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Tension in Court” blared The Detroit News headline after I was accidentally muted during virtual oral arguments last week. Chief Justice Bridget McCormack apologized for the miscue, but what really happened?

A technical glitch completely beyond her control and for which there was no reason to apologize. But the chief justice was there, as she always has been, to take responsibility, to bring people together, and to lead.

Back in April, my colleagues and I began hearing arguments over Zoom from our homes and offices rather than in the courtroom at the Hall of Justice in Lansing. As I started becoming more dependent on technology to help me do my job, I became more aware of the current limits of videoconferencing. Being muted during my line of questioning at oral arguments without having the ability to manually unmute myself (which all other able-bodied justices have the option of doing), even by accident, became an unfortunate reality of my circumstance.

I was left with no choice other than to explain my experience. 

Consider the contrast to our normal practice: The court crier calls out the formal “All rise, hear ye, hear ye” and my colleagues and I walk into the courtroom and sit at our assigned seats. I can feel the energy, from colleagues beside me, from the lawyers before us, and from the people crowded in the chamber. But with virtual proceedings, all I have is my phone in an empty room.

During these unsettling times, I am inspired by a colleague who comes to the job with such enthusiasm and passion that she lifts everyone around her up. That’s not just me talking: I know the entire bench feels the same way about McCormack. We elected her chief because of her combination of academic brilliance and personal likeability. We feel fortunate to have her leading the court during this crisis.

From the beginning of her tenure, McCormack’s leadership has been focused on access and engagement — opening courtroom doors to more people while engaging the judiciary with the public so judges have a better understanding of their local communities.

With the COVID-19 pandemic shutting down buildings and keeping people at home, you might be thinking the judiciary would grind to a halt. Far from it.

Fourteen unanimous administrative orders later, the third branch of government is beginning to steadily work its way back to full capacity while protecting the safety of the public and court staff. How are we doing that? By opening the doors to virtual courtrooms and remote hearings, we are providing essential services, like personal protection orders and proceedings needed to safeguard vulnerable children. About 1,000 judges and other court officers have been provided Zoom licenses so they are handling more and more work remotely.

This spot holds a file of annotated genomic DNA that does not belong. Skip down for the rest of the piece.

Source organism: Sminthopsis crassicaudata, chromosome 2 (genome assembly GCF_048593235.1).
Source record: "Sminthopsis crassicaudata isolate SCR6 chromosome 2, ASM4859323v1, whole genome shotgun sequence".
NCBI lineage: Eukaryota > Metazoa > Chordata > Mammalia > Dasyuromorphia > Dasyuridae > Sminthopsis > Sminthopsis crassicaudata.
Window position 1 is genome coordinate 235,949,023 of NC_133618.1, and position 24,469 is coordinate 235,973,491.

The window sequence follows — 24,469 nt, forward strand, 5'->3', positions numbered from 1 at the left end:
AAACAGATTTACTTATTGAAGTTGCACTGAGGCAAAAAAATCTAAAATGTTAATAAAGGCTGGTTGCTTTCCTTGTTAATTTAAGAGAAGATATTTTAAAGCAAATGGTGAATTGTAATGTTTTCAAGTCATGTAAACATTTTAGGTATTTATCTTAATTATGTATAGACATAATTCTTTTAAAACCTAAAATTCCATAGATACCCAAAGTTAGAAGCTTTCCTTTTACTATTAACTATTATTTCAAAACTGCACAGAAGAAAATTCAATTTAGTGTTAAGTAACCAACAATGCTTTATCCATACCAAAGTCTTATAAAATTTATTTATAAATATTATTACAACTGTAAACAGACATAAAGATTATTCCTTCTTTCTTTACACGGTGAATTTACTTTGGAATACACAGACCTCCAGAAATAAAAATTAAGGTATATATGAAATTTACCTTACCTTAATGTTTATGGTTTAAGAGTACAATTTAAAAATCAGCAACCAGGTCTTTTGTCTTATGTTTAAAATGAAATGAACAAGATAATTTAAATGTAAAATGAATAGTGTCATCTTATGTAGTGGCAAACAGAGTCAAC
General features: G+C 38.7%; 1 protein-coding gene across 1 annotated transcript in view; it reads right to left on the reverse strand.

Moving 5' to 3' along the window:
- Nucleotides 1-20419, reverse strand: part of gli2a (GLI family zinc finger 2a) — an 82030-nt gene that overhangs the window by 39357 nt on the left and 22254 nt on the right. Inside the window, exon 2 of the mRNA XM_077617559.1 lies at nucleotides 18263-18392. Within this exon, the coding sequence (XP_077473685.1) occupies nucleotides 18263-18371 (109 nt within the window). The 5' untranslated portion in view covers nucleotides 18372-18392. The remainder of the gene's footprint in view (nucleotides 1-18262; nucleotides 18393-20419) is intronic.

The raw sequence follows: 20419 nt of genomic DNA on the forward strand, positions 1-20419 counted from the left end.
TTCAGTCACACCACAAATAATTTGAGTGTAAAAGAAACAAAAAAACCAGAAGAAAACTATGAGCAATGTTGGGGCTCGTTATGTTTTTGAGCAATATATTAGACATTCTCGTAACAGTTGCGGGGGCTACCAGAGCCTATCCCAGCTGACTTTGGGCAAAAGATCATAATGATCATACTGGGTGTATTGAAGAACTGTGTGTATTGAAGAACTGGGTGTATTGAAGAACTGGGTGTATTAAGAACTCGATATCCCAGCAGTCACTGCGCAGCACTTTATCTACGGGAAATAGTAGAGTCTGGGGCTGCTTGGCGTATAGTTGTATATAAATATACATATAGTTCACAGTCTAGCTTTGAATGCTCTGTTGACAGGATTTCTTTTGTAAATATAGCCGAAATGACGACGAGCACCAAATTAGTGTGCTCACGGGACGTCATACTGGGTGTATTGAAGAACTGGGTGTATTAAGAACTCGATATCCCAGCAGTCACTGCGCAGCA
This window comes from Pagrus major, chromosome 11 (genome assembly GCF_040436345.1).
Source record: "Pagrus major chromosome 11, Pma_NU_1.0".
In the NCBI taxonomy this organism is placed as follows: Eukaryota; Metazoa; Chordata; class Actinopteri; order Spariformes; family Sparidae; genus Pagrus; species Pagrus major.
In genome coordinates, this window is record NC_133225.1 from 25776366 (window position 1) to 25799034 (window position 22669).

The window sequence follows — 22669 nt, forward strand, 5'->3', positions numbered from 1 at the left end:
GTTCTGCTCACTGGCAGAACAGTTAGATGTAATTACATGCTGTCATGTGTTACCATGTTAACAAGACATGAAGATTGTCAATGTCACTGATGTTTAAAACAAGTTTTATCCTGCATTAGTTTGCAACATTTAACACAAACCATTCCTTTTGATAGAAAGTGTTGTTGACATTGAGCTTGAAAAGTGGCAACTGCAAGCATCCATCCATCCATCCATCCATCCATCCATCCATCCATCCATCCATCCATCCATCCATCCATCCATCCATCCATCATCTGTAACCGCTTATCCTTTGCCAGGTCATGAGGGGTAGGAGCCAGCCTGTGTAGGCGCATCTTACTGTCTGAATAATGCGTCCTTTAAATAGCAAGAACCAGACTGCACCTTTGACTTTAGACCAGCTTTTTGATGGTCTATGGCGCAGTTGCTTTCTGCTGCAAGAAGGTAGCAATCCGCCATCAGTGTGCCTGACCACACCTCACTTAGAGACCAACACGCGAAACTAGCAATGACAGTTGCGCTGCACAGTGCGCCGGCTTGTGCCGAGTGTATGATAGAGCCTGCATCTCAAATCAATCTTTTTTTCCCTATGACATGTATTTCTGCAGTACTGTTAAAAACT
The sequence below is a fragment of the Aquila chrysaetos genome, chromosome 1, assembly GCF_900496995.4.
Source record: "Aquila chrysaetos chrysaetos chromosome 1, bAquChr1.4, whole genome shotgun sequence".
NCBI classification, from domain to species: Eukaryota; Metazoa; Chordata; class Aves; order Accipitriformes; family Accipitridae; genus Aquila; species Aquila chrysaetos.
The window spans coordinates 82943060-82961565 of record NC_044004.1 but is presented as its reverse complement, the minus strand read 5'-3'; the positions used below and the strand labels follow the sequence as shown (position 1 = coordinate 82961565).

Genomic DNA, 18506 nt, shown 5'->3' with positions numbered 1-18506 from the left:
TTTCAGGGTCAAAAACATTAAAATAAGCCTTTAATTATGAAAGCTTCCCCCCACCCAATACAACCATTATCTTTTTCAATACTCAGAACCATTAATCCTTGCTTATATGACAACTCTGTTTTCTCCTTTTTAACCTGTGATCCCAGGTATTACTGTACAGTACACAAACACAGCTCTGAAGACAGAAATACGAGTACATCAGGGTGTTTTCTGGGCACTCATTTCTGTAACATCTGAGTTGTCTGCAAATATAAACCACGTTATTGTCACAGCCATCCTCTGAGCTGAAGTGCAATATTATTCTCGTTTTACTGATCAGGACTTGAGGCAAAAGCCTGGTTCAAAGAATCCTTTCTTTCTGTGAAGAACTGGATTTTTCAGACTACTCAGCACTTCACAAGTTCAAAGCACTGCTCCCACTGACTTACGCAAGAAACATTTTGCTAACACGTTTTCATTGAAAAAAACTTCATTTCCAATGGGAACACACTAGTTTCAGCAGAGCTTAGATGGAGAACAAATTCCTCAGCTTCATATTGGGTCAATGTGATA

Since the beginning of April, well over 100,000 hours of hearings have been held virtually. Just as important, those proceedings have been streamed from Zoom to YouTube so that the public and media can watch. The Supreme Court’s IT staff even developed an easy-to-use clickable map so that people can click on their county, find a judge’s courtroom and watch live proceedings.  

Another example is McCormack's work with Michigan’s Jail and Pretrial Incarceration Task Force. Working closely with Lt. Gov. Garlin Gilchrist and local and state leaders, the task force developed data driven recommendations to reduce jail populations. The chief justice took those recommendations and worked with the Michigan Sheriff’s Association to provide jail administrators with guidelines for emergency measures to protect jail inmates and jail staff from COVID-19. Now, Michigan jail populations have been cut by more than half and only five of Michigan’s 80 jails have had cases of the virus.

On issue after issue, McCormack sets an example for her colleagues on the bench all across Michigan — an example of fairness, accountability and leadership to help courts do a better job serving the people and to treat everyone with dignity and respect. 

Justice Richard Bernstein serves on the Michigan Supreme Court. 

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